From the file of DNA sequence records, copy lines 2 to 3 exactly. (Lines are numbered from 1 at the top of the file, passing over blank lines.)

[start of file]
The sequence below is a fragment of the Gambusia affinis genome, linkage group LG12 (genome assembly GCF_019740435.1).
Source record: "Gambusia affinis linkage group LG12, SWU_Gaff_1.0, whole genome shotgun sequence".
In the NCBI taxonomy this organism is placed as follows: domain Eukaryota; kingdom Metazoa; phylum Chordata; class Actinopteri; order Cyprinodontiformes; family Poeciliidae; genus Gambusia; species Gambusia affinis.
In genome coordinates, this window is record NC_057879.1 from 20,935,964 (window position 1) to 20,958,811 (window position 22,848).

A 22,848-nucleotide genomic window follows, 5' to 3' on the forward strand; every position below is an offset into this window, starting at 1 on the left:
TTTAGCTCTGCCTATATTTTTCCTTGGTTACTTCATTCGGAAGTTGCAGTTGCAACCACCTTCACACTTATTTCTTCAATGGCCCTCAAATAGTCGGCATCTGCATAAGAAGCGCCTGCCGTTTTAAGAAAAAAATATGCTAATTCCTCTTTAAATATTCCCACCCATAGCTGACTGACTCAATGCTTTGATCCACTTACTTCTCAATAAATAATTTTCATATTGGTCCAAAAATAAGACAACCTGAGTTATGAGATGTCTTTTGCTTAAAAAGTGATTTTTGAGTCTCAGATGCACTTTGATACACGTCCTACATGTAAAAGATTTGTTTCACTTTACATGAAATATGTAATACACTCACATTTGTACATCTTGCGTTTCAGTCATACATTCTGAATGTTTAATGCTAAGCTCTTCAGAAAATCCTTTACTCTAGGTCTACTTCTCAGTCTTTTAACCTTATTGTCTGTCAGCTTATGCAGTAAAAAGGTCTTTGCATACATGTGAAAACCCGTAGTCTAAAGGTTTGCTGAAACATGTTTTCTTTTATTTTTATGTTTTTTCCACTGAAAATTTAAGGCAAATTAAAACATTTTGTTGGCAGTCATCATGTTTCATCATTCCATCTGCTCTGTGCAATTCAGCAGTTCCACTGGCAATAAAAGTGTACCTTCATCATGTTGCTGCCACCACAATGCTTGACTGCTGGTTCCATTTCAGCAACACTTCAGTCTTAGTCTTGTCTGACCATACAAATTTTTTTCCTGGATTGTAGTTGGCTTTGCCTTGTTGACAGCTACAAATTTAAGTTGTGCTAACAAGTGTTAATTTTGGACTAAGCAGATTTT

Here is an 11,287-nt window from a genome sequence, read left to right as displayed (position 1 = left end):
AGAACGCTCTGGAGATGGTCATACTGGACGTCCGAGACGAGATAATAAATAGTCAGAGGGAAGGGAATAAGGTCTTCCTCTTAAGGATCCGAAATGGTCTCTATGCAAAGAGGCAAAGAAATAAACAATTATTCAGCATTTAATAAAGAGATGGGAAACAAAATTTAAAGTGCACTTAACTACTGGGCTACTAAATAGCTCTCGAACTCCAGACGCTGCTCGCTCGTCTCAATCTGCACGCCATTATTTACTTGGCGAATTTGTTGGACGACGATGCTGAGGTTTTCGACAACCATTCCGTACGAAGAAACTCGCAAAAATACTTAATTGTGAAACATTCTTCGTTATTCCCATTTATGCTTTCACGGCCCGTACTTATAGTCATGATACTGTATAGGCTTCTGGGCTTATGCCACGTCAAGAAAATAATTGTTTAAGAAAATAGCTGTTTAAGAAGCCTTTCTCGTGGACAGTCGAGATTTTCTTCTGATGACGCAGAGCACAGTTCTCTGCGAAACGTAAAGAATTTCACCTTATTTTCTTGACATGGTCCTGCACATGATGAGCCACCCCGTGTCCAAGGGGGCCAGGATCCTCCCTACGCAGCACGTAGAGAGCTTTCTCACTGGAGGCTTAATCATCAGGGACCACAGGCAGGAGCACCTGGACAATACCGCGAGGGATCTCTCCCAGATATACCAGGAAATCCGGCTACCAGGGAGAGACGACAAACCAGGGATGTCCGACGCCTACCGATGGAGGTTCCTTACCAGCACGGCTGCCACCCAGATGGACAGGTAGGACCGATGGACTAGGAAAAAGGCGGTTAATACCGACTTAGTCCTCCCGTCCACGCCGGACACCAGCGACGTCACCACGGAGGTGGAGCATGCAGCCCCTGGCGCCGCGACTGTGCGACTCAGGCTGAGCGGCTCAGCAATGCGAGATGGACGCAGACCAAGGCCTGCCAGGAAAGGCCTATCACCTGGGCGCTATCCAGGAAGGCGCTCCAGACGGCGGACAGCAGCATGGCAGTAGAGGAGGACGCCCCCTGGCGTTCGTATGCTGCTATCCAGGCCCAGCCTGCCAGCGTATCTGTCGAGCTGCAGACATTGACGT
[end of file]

Source record: "Gambusia affinis linkage group LG12, SWU_Gaff_1.0, whole genome shotgun sequence".
In the NCBI taxonomy this organism is placed as follows: domain Eukaryota; kingdom Metazoa; phylum Chordata; class Actinopteri; order Cyprinodontiformes; family Poeciliidae; genus Gambusia; species Gambusia affinis.